Transportation officials said some corridor program improvements previously planned along Guadalupe Street and East Riverside Drive are being reduced ahead of Project Connect expansions.

The program, which began this week in San Marcos, gives Amazon and Whole Foods employees and contractors direct access to COVID-19 vaccinations. (Courtesy Amazon)
Amazon begins rollout of statewide vaccination clinics for employees

The program, which began this week in San Marcos, gives Amazon and Whole Foods employees and contractors direct access to COVID-19 vaccinations.

Austin FC supporters celebrate the official announcement of the team in January 2019. (Amy Denney/Community Impact Newspaper)
How, where to watch historic first Austin FC match April 17

Check out this list of breweries, pubs and restaurants around Central Texas that are hosting watch parties for April 17's inaugural Austin FC game.

Z'Tejas' chorizo dumplings are served on the Arboretum location's porch. (Iain Oldman/Community Impact Newspaper)
Z'Tejas to open in Avery Ranch; butcher, deli to open in Dripping Springs and more Central Texas news

Read the latest business and community news from the Central Texas area.

Maj. Vito Errico, left, and Maj. Jason Zuniga are co-directors of Army Futures Command's Software Factory, for which the first cohort of soldiers started in January. (Jack Flagler/Community Impact Newspaper)
From a rifle to a keyboard: Army Futures Command opens Software Factory at downtown ACC campus

Twenty-five soldiers started in January as part of the Software Factory's first cohort. Gen. Mark Milley, chair of the Joint Chiefs of Staff, will be at the Rio Grande campus for a ribbon-cutting April 15.

Mobile Loaves & Fishes leaders and Community First Village residents unveiled the planned third and fourth phases of the Austin development for the formerly homeless April 14. (Ben Thompson/Community Impact Newspaper)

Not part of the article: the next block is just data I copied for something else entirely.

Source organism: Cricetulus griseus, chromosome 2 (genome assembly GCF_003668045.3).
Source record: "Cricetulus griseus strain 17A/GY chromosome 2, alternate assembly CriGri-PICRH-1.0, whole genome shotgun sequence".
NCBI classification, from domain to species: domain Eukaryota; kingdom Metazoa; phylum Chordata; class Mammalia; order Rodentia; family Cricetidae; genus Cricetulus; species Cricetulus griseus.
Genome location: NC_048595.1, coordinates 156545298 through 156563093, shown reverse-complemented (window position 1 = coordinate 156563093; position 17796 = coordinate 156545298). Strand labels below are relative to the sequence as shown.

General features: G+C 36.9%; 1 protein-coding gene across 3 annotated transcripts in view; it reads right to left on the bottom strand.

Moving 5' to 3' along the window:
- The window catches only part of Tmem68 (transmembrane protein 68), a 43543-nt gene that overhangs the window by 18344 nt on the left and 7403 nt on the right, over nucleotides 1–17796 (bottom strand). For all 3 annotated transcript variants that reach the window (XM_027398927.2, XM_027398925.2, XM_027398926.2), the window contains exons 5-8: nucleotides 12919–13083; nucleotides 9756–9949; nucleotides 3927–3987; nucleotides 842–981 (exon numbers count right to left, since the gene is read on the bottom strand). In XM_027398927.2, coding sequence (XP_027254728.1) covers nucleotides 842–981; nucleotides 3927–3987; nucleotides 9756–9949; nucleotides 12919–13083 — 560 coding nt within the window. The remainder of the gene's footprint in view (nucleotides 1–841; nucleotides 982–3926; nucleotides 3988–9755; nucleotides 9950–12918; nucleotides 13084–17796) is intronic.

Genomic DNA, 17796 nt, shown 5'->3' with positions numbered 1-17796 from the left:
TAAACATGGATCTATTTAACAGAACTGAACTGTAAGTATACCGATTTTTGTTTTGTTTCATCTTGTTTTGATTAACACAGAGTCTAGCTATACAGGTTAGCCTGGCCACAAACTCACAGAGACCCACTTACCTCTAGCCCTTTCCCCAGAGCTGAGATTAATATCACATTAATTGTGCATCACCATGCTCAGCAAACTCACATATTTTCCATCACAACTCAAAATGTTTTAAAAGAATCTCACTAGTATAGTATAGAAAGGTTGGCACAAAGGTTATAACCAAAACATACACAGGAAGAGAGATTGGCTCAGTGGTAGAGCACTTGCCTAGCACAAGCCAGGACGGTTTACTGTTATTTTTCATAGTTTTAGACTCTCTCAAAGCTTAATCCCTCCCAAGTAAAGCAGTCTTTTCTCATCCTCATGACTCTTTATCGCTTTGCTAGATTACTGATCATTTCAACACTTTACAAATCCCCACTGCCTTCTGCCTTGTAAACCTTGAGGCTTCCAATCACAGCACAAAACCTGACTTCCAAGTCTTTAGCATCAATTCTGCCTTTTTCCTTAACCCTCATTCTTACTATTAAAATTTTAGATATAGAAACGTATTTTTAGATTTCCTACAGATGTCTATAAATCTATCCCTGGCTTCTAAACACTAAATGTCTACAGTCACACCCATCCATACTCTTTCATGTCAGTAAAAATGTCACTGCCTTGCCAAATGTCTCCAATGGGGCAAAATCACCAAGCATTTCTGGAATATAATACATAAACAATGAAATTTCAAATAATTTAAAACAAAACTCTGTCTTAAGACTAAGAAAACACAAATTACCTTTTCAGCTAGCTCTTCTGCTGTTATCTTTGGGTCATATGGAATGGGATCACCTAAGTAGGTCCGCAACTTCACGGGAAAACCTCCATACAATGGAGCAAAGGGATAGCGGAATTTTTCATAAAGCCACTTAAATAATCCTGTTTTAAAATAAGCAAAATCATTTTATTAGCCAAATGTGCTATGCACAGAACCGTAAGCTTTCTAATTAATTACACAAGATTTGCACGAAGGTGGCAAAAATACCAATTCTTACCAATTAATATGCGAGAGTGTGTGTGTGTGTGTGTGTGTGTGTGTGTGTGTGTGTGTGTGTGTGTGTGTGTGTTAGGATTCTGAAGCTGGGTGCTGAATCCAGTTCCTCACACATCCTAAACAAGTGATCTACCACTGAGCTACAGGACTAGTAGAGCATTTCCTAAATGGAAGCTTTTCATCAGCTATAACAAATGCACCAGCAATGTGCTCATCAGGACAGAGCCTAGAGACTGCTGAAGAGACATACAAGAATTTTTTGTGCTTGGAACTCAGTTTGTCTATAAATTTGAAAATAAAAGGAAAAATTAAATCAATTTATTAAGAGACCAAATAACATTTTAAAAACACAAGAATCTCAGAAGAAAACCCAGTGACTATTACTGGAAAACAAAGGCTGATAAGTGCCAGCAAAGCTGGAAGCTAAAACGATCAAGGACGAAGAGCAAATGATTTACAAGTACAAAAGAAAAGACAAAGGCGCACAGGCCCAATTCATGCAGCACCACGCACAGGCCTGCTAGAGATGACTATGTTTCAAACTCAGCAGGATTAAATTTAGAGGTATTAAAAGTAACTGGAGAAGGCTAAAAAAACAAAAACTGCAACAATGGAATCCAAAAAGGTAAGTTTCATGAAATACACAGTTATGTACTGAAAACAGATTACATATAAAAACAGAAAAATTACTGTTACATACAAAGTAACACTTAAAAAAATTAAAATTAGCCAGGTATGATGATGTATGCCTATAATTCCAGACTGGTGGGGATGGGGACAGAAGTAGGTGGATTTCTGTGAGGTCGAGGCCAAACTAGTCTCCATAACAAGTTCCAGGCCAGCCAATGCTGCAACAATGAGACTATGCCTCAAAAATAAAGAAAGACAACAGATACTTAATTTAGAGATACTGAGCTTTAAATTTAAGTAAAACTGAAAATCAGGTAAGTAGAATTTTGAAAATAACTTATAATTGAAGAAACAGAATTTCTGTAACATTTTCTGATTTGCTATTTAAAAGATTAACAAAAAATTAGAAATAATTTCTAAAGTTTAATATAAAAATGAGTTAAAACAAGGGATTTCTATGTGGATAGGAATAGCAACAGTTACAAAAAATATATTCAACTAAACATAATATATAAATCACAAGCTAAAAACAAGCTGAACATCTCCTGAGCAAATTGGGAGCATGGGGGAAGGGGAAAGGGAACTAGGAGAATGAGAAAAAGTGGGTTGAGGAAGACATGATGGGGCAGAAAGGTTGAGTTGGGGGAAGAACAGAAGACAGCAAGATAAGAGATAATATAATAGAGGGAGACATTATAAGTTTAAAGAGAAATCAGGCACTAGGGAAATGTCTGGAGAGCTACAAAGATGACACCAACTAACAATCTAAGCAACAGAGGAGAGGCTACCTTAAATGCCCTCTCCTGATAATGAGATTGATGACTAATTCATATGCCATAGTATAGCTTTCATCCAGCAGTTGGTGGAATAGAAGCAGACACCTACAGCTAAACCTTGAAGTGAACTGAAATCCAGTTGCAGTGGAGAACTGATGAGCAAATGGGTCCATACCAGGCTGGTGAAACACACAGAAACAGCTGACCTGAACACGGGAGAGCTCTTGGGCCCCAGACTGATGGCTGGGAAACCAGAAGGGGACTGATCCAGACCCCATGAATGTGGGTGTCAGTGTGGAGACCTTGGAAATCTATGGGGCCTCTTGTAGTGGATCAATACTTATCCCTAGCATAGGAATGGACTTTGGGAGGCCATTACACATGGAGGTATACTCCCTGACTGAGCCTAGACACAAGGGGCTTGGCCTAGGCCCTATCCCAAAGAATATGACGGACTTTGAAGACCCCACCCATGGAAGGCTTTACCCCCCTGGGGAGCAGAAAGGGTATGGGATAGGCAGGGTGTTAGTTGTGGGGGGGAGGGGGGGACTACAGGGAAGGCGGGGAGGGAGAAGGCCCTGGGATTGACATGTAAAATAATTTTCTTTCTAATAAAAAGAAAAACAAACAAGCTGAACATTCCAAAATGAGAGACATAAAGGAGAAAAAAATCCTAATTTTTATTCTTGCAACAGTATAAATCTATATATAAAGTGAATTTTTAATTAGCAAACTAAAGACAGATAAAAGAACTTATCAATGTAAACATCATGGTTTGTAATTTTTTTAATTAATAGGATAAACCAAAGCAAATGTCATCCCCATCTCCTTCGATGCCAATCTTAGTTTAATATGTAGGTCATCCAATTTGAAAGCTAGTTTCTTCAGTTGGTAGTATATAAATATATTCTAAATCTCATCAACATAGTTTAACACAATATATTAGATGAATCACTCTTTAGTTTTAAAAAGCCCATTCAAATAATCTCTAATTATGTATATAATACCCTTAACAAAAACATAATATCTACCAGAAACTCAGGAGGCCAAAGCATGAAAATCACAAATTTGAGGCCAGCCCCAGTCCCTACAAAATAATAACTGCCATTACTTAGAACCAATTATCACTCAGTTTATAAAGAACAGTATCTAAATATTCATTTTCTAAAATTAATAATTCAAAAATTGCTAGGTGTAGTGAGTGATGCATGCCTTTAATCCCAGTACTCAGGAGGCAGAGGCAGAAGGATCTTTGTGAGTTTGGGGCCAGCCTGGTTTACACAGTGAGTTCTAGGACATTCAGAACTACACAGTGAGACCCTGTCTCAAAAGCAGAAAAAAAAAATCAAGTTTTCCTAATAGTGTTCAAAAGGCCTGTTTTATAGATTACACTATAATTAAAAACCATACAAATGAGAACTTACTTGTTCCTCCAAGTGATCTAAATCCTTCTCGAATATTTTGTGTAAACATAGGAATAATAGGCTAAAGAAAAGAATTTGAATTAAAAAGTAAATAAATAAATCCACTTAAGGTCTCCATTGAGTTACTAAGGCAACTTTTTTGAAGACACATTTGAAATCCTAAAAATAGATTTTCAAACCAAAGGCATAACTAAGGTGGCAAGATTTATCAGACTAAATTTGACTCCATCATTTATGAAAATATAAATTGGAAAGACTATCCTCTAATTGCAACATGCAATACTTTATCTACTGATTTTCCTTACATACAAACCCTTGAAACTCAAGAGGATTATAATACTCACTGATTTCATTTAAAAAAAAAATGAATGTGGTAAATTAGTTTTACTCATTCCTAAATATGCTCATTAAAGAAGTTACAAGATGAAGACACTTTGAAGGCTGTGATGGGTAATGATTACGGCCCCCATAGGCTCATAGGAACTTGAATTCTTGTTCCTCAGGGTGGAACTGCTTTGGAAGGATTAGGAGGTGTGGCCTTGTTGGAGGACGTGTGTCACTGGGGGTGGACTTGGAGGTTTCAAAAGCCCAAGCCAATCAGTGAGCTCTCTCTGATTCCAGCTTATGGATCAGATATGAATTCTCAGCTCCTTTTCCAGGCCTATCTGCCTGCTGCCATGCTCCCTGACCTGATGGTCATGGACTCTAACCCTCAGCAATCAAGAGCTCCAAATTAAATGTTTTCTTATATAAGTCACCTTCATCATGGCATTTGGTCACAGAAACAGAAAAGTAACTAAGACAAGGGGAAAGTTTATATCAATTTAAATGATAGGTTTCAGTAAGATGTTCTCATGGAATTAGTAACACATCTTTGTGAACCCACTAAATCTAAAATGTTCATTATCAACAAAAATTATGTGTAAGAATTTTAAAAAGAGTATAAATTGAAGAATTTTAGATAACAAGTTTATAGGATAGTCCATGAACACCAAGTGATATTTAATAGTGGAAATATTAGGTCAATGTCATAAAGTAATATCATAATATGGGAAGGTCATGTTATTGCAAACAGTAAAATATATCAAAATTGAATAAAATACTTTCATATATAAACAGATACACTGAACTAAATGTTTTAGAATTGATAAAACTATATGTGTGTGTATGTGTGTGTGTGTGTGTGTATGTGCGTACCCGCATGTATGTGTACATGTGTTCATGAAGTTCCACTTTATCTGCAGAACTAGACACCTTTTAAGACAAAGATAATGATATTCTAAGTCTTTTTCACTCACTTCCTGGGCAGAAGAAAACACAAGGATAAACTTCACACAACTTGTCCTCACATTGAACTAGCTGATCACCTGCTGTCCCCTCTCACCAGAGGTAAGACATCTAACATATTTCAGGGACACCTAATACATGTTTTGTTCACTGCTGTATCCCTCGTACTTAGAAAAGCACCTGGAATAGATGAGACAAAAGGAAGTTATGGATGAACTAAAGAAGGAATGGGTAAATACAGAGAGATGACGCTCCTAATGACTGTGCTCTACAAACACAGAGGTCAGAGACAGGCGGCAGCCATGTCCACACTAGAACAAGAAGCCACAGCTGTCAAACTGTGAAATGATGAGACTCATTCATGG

Austin's Community First Village for the formerly homeless announces 127-acre, 1,400-home expansion

Officials with the community, which is intended for residents who have experienced chronic homelessness, said that two new expansion phases are expected to begin development in 2022.

Photo of a sign that says "Travis County"
Travis County establishes new emergency rental assistance program for 2021

The program will provide $10.7 million in aid to county residents struggling to pay rent due to the pandemic.

Plank Seafood Provisions opened inside The Domain in late March. (Courtesy Richard Casteel)
Seafood spot opens in The Domain; All Star Liquor now serving Georgetown and more Central Texas news

Read the latest business and community news from the Central Texas area.

Federal funding is set aside for public schools to address effects of the pandemic. (Courtesy Adobe Stock)
Why Texas has not yet distributed $18 billion in federal funds intended for public schools

As budget decisions loom for school districts across Texas, state leaders are holding on to federal funds intended for public schools to use in addressing the effects of the COVID-19 pandemic.

The most recent drafts of a Dripping Springs logo and new slogan were presented to Dripping Springs City Council April 13. (Courtesy city of Dripping Springs)
Dripping Springs set for a facelift this summer, with new website, city logo and slogan

The new logo and slogan were developed by a city committee with feedback from city staff and community leaders.